|Date Published||23 January 2020|
The Perfect Wife
When Abbie Cullen disappears from her Californian beach house and is never seen again, her husband Tim is cleared of any involvement. But when, five years later, he brings her back to life in robotic form the old doubts soon resurface.
He creates a perfect physical reproduction programmed with Abbie's personal history, social media exchanges and texts so that it is almost as if 'she' has a mind of her own. Installed in Tim's luxury San Francisco mansion cobot Abbie begins to find evidence that Tim's perfect marriage might not have been as idyllic as at first presented. And she sets out to discover the truth about her predecessor's disappearance.
Normally anything to do with robots or artificial intelligence would be a 'no' from me from page one. However, I persevered with this and was rewarded with a clever morality tale. The story grabs you from the start as it's told primarily from the point of view of cobot Abbie as she comes to life (or receives her final upload) in a private Californian clinic. Her progress is interwoven with the back story of Tim Scott's sensational success as the founder of one of the world's foremost tech companies and his unlikely wooing of bohemian artist Abbie Cullen.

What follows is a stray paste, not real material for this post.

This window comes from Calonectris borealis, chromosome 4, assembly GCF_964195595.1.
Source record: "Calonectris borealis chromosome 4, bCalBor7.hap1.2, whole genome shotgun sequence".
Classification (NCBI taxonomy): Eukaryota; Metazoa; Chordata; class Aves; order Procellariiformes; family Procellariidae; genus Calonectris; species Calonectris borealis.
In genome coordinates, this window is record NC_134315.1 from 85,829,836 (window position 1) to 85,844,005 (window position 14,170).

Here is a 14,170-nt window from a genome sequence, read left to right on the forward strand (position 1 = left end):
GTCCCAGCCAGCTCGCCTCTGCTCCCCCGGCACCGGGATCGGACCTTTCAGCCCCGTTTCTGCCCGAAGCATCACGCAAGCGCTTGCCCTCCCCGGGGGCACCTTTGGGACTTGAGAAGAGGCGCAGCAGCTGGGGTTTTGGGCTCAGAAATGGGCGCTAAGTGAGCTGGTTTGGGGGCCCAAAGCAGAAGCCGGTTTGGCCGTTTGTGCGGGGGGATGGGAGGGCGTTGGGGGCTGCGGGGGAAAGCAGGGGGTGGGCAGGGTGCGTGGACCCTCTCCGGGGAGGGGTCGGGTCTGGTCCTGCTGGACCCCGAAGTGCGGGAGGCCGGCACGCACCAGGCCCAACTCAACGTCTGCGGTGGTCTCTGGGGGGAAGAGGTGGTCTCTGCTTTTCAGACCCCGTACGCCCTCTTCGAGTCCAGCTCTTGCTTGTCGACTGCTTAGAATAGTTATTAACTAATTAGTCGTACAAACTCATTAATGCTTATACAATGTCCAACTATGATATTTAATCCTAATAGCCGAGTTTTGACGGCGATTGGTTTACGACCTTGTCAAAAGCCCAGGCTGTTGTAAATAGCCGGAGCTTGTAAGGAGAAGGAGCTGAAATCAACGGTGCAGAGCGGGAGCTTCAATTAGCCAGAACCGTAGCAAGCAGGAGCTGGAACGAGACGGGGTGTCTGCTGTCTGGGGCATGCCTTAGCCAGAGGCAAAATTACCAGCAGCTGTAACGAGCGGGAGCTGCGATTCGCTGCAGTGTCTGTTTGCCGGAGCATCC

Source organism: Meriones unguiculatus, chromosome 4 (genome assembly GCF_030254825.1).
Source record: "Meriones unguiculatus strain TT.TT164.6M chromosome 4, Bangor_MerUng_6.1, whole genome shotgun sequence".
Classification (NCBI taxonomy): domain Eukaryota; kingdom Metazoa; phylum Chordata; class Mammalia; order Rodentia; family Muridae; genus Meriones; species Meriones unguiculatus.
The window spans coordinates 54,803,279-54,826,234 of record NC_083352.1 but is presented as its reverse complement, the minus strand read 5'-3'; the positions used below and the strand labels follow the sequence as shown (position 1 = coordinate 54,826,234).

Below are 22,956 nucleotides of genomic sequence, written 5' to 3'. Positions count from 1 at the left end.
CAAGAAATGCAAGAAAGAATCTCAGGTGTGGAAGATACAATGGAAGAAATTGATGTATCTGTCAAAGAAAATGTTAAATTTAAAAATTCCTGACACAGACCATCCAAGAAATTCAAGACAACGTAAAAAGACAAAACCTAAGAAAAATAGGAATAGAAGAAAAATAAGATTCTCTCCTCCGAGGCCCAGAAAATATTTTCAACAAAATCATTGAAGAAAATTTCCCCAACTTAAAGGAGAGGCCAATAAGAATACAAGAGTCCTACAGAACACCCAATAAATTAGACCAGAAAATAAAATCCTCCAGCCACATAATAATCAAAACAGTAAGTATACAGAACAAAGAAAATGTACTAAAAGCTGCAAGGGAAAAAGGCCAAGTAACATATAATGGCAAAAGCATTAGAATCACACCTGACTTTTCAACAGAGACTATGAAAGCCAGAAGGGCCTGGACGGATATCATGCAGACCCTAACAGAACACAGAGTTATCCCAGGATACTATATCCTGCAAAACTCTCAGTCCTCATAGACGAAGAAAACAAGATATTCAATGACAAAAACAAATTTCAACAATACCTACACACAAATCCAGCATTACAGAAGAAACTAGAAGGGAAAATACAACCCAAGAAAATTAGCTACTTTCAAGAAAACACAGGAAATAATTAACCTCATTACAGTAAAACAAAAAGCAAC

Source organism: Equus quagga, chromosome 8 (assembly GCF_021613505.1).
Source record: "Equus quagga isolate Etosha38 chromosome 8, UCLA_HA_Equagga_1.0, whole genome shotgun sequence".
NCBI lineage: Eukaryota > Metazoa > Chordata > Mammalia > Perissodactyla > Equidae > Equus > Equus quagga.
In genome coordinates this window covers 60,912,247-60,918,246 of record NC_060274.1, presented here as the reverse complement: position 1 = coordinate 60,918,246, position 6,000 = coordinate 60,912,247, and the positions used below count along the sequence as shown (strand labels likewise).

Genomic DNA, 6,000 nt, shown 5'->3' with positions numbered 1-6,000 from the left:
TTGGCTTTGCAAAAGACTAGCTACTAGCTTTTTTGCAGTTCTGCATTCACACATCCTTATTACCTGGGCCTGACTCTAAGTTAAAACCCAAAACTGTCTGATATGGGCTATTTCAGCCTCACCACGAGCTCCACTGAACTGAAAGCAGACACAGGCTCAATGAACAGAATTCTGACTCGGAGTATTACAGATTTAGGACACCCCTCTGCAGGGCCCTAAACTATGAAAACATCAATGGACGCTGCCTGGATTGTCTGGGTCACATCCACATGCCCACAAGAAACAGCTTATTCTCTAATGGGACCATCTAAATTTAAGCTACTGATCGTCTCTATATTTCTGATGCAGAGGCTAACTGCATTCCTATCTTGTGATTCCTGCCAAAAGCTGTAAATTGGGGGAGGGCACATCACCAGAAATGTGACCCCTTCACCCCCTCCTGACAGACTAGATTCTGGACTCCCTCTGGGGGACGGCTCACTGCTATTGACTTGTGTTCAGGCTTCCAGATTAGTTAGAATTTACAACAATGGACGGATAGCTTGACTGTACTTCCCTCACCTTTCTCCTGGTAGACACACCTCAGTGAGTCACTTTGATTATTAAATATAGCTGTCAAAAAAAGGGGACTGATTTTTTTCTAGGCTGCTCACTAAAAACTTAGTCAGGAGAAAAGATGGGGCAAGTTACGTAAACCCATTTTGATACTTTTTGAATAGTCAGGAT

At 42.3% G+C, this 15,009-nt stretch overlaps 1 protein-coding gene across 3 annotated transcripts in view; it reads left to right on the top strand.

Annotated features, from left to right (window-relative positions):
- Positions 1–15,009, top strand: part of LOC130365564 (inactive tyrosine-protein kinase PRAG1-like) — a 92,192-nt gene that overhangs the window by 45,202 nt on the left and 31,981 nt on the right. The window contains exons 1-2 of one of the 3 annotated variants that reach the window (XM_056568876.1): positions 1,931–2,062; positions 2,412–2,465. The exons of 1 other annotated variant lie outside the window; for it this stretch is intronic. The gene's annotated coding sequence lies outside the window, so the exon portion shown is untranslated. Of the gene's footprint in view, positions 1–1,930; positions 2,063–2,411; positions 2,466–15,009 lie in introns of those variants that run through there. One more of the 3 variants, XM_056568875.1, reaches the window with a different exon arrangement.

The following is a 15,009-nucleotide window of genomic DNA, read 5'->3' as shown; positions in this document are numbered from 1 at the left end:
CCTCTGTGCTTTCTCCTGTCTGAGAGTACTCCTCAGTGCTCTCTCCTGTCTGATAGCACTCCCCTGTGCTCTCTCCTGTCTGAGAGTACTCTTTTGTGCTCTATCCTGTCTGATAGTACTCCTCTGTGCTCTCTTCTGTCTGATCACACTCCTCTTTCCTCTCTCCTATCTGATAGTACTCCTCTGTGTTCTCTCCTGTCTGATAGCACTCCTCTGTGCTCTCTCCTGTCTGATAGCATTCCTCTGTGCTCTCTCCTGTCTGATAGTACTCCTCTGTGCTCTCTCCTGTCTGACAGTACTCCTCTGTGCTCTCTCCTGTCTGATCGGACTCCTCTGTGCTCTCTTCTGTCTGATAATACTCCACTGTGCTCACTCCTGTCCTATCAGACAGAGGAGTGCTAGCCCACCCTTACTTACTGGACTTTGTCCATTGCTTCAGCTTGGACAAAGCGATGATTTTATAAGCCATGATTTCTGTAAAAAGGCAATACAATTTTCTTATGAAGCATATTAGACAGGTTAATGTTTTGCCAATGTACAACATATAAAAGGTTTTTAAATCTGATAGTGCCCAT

The pace is very fast and chopped up into very short chapters often with a cliff-hanging final sentence – so a real page-turner. And there's a compelling sub-plot in that Abbie and Tim have a much-loved son who at the age of four develops a very rare form of autism which strikes him down almost overnight. What happens to the little boy on his 'mother's' return is one of the more interesting themes and kept me hooked right until the very end, an ending in which he plays a vital role.
There are some very beguiling descriptions of the lavish lifestyle of the Californian super-rich. A courtship where a typical date is a sky-diving excursion in a private jet. An engagement set against the backdrop of the Taj Mahal. A wedding gift of a multi-million dollar architect-designed beach house. Money is no object here. This could all be seen as a bit silly and Valley of the Dollsish but the story does raise some interesting questions.
Abbie the cobot is not about sex – she has been designed to be curiously sexless.... so what purpose has she been created for? It remains to be seen whether she can she begin to think for herself and outsmart those who would wish to destroy her, and the question arises whether creations like Abbie are the answer to the quest for eternal life.
Not all of these open-ended questions are answered within these pages but it was fun to contemplate them. There is a satisfying ending where we see examples of both robotic self-sacrifice and robotic self-preservation. The Perfect Wife is an interesting read that has almost converted me ...
Reviewed 31 July 2020 by Viv Beeby